If it was in a playground in one of the rougher parts of town, which increasingly it resembles, this could easily escalate. One candidate remarks that he thinks the party should ‘f**k business’ so another one wades in to argue ‘f**k ‘f**k business’’. And perhaps by lunchtime some other candidate you have never really heard off will be tweeting that instead the party should ‘f**k, ‘f**k, f**k business’’.
Before long, the Tory party leadership contest will start to look like the bits that were edited out of a Malcolm Tucker rant in The Thick of It for being too sweary. And yet the row spectacularly misses the point. Of course the Conservative party should be pro-business. But that is not quite the same thing as being pro-Big Business and its lobbyists.
Way back in the mists of time, Boris Johnson was reported to have said ‘f**k business’ in response to a question about how the vast majority of corporate leaders, and especially groups such as the Confederation of British Industry, were fiercely opposed to leaving the European Union.
It was a typically pithy Boris point. Matt Hancock, the health secretary who has joined the crowded field of contenders for the party leadership, argued in an interview in the FT today that he thought the party should ‘f**k ‘f**k business’’. In slightly more genteel language, what he meant was the Tories should be about doing what was best for the economy and not chasing a narrow ideological obsession.
In fairness, Hancock is making a half-decent point. Over the last three years, the Conservative party has either ignored the economy while arguing with itself over Europe, or else indulged Theresa May’s soggy brand of rehashed, corporatism (Price controls? Workers on Boards? Now those are Tory policies to which the F-word really could be attached). Part of his pitch for the leadership is that his party should be relaunching itself with a raft of pro-enterprise, pro-technology, pro-small company policies. There is nothing not to like about that. In fact, it is about time.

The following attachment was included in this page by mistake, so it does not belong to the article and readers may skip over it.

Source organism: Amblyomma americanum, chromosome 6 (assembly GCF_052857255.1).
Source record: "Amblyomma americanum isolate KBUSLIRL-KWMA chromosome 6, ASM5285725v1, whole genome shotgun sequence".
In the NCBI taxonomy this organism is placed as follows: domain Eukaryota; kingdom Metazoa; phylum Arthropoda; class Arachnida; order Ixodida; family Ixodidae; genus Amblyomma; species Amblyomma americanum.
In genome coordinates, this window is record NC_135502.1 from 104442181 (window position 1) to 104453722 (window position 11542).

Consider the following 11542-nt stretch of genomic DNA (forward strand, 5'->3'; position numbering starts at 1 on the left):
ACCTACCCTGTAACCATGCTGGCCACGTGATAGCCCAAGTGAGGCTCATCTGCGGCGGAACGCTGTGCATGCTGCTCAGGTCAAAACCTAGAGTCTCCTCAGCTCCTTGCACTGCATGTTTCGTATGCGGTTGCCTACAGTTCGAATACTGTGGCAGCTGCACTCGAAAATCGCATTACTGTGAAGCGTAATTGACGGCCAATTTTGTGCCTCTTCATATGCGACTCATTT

The trouble is, Johnson didn’t really mean the Conservative party should ignore business. In reality, he has a decent record as a champion of optimistic, vigorous, entrepreneurial free market capitalism. What he clearly meant was that it didn’t always have to be in favour of whatever Big Business and its lobbyists happen to be in favour of this year. And that is surely true as well.
In fact, the likes of the CBI have a terrible record on getting the big economic decisions right. They were in favour of price controls and caving into the trade unions in the 1970s, suspicious of privatisation and liberalisation in the 1980s and wanted to join the euro all through the 1990s. Instinctively, they don’t like change, and they favour the status quo. If we ever get round to leaving the EU, they will turn out to be wrong about that as well.
The Conservative party badly needs to resolve our departure from the EU as quickly and painlessly as possible and move on to rebuilding the economy once we are outside that big-but-not-terribly-successful trade bloc.
That will certainly involve reforms to make the UK more competitive. It would be better if all the candidates could agree on that and come up with some positive policies rather than simply argue about who can use the roughest language.